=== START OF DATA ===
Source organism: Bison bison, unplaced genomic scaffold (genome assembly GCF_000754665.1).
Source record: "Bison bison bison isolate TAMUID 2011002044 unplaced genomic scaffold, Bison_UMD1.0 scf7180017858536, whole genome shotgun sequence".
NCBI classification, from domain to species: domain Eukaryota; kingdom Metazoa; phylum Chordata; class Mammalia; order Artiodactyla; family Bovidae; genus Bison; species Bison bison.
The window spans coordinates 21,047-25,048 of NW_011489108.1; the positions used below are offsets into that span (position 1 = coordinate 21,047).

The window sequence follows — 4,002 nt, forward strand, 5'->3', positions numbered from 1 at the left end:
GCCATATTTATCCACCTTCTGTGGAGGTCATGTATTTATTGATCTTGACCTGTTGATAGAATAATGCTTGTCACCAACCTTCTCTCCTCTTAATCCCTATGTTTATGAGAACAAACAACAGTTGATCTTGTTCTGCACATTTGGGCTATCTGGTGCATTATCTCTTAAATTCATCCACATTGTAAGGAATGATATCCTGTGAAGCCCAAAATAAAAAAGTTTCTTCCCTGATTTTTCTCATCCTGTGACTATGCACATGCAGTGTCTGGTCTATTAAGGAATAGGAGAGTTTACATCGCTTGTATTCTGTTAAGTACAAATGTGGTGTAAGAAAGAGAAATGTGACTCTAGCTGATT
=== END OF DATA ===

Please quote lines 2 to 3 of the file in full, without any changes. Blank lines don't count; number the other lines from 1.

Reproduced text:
Source record: "Bison bison bison isolate TAMUID 2011002044 unplaced genomic scaffold, Bison_UMD1.0 scf7180017858536, whole genome shotgun sequence".
NCBI classification, from domain to species: domain Eukaryota; kingdom Metazoa; phylum Chordata; class Mammalia; order Artiodactyla; family Bovidae; genus Bison; species Bison bison.